Somalia: Drought IDPs forced to flee fighting in border town
|Publisher||Integrated Regional Information Networks (IRIN)|
|Publication Date||22 September 2011|
|Cite as||Integrated Regional Information Networks (IRIN), Somalia: Drought IDPs forced to flee fighting in border town, 22 September 2011, available at: http://www.refworld.org/docid/4e7c5bf12.html [accessed 18 September 2014]|
|Disclaimer||This is not a UNHCR publication. UNHCR is not responsible for, nor does it necessarily endorse, its content. Any views expressed are solely those of the author or publisher and do not necessarily reflect those of UNHCR, the United Nations or its Member States.|
Hundreds of displaced families taking refuge from the drought in a town on the Kenya-Somalia border have been forced to flee fighting between forces loyal to the Somali administration and Al-Shabab insurgents, said locals.
The fighting broke out on 11 September in the town of Eil Waq in Somalia's southwestern Gedo region.
"Our estimate is that 5,700 families [34,200 people] were displaced by the fighting," Mohamed Ahmed Baadiyow, the team leader of Dialog Forening (DF), an NGO based in Eil Waq, said.
Baadiyow said many of those who fled had initially come from the famine-stricken regions of Bay and Bakol while others were from other parts of Gedo.
The UN estimates that four million Somalis need assistance, mostly in south-central Somalia, which has been the hardest hit by famine and drought.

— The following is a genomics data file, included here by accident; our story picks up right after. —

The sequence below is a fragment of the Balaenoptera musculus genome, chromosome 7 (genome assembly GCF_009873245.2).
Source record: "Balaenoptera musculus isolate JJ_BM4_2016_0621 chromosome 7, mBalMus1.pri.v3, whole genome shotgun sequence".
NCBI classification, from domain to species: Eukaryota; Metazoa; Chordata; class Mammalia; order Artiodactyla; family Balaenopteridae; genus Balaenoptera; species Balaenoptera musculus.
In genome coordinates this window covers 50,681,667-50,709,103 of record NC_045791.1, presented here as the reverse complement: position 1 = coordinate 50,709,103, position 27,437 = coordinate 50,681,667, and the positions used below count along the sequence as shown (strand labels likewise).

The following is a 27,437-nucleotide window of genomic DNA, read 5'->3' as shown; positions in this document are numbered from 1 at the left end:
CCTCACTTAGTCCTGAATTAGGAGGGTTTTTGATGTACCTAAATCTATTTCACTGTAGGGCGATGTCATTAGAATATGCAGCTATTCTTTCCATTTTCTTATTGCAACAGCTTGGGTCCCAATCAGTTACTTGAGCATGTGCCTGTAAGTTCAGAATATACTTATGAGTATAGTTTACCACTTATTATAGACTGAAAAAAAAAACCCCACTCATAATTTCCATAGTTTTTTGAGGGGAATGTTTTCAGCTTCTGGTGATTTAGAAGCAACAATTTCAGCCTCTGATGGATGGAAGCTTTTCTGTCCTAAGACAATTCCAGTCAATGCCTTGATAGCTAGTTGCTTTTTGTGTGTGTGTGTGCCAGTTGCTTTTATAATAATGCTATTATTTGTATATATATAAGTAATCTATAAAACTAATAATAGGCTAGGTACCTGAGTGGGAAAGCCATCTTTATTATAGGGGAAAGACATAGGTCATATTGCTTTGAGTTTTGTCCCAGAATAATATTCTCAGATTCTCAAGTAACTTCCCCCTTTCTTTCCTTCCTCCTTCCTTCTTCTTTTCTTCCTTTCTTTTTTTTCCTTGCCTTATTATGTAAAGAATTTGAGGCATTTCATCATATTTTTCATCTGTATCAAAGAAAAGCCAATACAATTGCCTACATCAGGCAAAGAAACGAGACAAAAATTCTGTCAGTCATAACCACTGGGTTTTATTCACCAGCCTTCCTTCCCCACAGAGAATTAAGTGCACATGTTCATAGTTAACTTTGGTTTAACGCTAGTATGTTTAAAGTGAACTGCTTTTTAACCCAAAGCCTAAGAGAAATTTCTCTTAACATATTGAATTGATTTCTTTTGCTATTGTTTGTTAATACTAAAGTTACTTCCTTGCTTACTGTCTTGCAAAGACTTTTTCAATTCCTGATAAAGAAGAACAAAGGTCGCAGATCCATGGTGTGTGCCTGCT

Baadiyow said the displaced were now scattered in villages on both sides of the border; they had not returned to Eil Waq, despite a lull in the fighting in the past few days.
"There are constant rumours that the fighting will resume any time and people are afraid," he said. "It is that fear [of violence] that is keeping them away and in areas where they have no access to any assistance."
A local journalist told IRIN that Eil Waq was one of the places Al-Shabab was likely to target. "They are now targeting areas where they think defence is weak and Eil Waq and many other small towns in Gedo fit that."
< He said the group seemed to be more interested "in creating fear and uncertainty than actually holding territory".
No access to aid
Adan Abdi Adan, a medical worker in Eil Waq, said many of the displaced were already weakened by the drought and living in terrible conditions.
"Many of the children are suffering from respiratory diseases and diarrhoea and hunger-related diseases," he said, adding that access to healthcare in Eil Waq was minimal, "but now they are in areas where there is nothing".
Mohamed Xirsi Dheere, an elder, said the community was coping and supporting one another; "the problem is reaching some of the displaced".
Dheere said the UN World Food Programme (WFP) had provided food rations to some of the people "but only to those that could be reached". Some people who had fled to villages near the town had come back just to get the rations and then left again. "It is the uncertainty about the security situation that is the root cause of our problem."